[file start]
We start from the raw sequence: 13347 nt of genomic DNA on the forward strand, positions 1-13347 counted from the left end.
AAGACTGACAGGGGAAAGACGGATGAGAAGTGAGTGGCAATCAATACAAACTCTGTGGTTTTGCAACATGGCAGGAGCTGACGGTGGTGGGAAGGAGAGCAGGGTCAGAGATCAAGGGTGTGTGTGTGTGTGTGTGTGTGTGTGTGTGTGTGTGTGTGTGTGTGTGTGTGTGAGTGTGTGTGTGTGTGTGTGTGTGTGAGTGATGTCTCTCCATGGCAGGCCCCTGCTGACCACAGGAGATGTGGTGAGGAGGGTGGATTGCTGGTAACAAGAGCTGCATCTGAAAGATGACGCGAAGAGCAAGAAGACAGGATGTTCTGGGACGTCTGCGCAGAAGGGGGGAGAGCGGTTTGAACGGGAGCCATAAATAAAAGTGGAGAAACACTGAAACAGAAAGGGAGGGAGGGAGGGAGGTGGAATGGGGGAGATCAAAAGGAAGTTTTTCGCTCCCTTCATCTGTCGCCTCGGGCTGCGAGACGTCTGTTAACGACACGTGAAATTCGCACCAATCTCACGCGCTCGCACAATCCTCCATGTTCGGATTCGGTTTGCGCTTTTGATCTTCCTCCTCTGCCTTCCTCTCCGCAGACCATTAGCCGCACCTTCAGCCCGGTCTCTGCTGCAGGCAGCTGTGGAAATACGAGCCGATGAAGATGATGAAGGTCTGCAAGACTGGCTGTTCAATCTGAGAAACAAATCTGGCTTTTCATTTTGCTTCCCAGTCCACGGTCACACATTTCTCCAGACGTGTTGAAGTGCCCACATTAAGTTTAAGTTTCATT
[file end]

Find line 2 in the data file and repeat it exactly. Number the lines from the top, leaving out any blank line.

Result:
AAGACTGACAGGGGAAAGACGGATGAGAAGTGAGTGGCAATCAATACAAACTCTGTGGTTTTGCAACATGGCAGGAGCTGACGGTGGTGGGAAGGAGAGCAGGGTCAGAGATCAAGGGTGTGTGTGTGTGTGTGTGTGTGTGTGTGTGTGTGTGTGTGTGTGTGTGTGTGTGAGTGTGTGTGTGTGTGTGTGTGTGTGAGTGATGTCTCTCCATGGCAGGCCCCTGCTGACCACAGGAGATGTGGTGAGGAGGGTGGATTGCTGGTAACAAGAGCTGCATCTGAAAGATGACGCGAAGAGCAAGAAGACAGGATGTTCTGGGACGTCTGCGCAGAAGGGGGGAGAGCGGTTTGAACGGGAGCCATAAATAAAAGTGGAGAAACACTGAAACAGAAAGGGAGGGAGGGAGGGAGGTGGAATGGGGGAGATCAAAAGGAAGTTTTTCGCTCCCTTCATCTGTCGCCTCGGGCTGCGAGACGTCTGTTAACGACACGTGAAATTCGCACCAATCTCACGCGCTCGCACAATCCTCCATGTTCGGATTCGGTTTGCGCTTTTGATCTTCCTCCTCTGCCTTCCTCTCCGCAGACCATTAGCCGCACCTTCAGCCCGGTCTCTGCTGCAGGCAGCTGTGGAAATACGAGCCGATGAAGATGATGAAGGTCTGCAAGACTGGCTGTTCAATCTGAGAAACAAATCTGGCTTTTCATTTTGCTTCCCAGTCCACGGTCACACATTTCTCCAGACGTGTTGAAGTGCCCACATTAAGTTTAAGTTTCATT